Digital imaging fluorescence microscopy of fura-2-loaded hepatocytes in primary culture has been used to examine the changes of cytosolic free Ca2+ ([Ca2+](i)) in response to receptor activation by α1-adrenergic agonists and vasopressin at the subcellular level. Agonist-induced Ca2+ oscillations did not occur synchronously within the cell but originated from a specific region adjacent to the cell membrane and then propagated throughout the rest of the cell, with each oscillation within a series originating from the same locus. Furthermore, hormones acting through different receptors produced Ca2+ waves with similar rates of progress (20-25 μm·s-1) which originated from the same subcellular locus. For a given cell, the rate of progress and amplitude of the Ca2+ waves were independent of applied agonist concentration and were unaffected by depletion of extracellular Ca2+. The kinetics of Ca2+ increase at different points within the cell indicated that the Ca2+ waves were not driven by diffusion but were characteristic of a self-propagating mechanism. Significantly, when cells were treated with AIF4- to directly activate the G-protein which couples receptor occupancy to [Ca2+](i) mobilization, the origin and kinetics of the Ca2+ waves were identical to those observed with hormonal stimulation. It is proposed that the spatial organization of the intracellular Ca2+ release mechanisms may have significance in the regulation of the asymmetric metabolic functions of hepatocytes and other functionally polarized cells.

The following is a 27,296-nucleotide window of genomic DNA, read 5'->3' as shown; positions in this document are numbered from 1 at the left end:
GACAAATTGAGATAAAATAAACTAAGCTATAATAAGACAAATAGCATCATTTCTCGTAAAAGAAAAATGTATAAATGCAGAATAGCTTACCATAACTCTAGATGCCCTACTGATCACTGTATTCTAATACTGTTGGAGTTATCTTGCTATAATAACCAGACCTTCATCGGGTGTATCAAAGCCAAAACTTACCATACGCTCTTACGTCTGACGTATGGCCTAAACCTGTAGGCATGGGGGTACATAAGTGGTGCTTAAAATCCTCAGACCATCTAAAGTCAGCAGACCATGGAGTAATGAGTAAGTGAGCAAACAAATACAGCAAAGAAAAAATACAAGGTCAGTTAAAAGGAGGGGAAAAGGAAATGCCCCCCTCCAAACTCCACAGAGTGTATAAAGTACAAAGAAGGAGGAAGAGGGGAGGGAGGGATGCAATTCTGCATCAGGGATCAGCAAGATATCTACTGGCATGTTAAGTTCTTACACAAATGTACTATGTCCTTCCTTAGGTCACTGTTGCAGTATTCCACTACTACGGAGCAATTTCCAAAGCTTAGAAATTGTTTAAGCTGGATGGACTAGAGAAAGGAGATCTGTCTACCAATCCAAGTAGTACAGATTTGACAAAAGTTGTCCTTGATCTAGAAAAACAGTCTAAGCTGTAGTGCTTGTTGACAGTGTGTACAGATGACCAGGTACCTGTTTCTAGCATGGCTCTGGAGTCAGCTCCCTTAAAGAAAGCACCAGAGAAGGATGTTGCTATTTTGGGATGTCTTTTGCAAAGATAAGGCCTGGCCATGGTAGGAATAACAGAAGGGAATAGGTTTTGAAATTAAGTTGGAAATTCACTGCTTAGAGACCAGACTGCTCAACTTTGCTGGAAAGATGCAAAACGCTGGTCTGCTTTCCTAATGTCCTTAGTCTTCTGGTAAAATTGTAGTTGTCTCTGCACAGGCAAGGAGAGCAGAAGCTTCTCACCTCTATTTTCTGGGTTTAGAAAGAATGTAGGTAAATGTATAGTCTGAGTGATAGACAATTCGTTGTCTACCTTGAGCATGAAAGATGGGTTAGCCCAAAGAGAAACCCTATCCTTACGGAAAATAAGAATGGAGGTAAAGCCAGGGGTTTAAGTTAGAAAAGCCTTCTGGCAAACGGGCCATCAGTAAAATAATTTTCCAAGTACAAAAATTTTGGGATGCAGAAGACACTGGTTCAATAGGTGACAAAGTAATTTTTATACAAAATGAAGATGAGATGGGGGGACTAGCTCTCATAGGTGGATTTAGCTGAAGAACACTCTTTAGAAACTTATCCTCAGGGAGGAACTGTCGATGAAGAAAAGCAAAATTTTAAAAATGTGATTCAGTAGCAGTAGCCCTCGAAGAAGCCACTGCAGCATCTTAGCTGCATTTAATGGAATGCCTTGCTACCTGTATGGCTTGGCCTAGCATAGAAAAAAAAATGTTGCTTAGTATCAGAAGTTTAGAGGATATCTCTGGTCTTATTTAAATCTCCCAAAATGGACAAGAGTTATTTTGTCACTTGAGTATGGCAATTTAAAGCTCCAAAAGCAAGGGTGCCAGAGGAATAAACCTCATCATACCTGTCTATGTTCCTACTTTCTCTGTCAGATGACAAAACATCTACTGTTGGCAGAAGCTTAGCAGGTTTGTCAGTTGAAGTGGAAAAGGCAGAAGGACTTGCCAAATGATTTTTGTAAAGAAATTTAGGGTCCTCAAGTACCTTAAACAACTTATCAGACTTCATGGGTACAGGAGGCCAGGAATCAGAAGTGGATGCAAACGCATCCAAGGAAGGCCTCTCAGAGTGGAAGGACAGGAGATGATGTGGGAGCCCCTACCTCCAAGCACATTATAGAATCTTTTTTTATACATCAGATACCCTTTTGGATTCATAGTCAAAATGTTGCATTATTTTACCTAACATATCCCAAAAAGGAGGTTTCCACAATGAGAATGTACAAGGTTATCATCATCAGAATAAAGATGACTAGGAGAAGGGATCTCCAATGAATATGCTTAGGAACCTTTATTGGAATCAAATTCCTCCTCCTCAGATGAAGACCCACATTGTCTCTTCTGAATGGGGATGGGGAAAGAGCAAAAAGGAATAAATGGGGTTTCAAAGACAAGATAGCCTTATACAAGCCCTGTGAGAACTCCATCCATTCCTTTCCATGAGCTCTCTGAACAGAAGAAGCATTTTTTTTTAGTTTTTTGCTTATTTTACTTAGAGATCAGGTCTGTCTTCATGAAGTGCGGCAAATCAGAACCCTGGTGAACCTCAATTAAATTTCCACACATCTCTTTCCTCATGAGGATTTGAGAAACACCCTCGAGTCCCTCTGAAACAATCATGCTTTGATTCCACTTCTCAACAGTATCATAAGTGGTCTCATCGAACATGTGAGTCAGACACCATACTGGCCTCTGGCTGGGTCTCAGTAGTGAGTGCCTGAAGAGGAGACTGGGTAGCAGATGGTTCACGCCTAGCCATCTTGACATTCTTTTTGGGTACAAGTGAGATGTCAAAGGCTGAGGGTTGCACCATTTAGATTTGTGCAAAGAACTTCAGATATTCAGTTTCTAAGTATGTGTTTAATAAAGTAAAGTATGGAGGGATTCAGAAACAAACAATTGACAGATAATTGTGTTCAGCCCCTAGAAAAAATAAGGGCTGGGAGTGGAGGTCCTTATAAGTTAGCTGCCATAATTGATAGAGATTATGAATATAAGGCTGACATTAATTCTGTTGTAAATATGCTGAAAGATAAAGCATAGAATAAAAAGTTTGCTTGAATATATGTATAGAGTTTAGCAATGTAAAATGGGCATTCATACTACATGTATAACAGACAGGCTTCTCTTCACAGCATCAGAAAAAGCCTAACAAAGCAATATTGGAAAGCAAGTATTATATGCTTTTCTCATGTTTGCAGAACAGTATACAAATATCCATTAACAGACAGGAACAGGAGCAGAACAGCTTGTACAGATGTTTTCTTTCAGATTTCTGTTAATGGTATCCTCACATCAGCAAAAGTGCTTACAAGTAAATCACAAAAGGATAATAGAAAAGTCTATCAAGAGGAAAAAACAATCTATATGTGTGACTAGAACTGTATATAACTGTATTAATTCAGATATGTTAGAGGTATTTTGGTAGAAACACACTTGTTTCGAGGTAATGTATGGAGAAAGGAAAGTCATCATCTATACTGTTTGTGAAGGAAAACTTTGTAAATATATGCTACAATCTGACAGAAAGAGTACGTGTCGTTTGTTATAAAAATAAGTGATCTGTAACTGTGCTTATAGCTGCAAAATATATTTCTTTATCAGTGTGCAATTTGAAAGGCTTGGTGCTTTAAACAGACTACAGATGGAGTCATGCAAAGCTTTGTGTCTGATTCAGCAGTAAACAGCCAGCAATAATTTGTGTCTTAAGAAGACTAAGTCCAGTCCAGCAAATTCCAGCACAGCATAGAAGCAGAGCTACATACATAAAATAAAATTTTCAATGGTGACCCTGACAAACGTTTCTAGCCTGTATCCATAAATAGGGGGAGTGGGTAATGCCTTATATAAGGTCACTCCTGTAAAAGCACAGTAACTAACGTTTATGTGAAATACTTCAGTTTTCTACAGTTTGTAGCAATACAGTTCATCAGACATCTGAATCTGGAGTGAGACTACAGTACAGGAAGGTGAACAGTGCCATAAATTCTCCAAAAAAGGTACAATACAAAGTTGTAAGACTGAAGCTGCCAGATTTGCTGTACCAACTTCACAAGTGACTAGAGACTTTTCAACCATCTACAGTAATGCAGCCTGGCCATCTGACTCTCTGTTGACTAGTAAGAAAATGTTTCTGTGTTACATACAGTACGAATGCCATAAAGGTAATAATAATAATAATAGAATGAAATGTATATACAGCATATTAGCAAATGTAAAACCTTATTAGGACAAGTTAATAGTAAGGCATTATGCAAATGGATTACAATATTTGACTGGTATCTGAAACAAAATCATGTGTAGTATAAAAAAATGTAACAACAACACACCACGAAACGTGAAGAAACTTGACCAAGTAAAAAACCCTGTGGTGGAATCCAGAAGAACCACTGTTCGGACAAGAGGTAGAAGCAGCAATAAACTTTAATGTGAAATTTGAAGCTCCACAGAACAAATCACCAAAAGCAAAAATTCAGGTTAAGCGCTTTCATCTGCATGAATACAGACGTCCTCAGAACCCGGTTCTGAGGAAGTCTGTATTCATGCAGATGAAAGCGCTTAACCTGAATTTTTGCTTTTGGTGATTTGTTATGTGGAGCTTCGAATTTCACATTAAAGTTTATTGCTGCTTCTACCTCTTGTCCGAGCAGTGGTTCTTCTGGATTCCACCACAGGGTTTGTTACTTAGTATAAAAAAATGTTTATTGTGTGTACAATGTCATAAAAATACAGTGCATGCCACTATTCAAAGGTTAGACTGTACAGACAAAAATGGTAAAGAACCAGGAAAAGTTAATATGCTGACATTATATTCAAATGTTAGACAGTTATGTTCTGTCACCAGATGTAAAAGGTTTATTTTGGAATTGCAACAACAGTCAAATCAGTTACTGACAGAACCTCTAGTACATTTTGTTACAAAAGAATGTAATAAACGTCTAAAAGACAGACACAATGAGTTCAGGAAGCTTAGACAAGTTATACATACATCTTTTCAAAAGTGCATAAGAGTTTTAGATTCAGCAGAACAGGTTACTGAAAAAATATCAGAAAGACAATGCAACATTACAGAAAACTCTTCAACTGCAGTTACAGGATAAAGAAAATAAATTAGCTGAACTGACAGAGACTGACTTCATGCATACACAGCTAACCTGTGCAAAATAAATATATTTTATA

|Original language||English (US)|
|Number of pages||5|
|Journal||Journal of Biological Chemistry|
|State||Published - Jul 24 1990|
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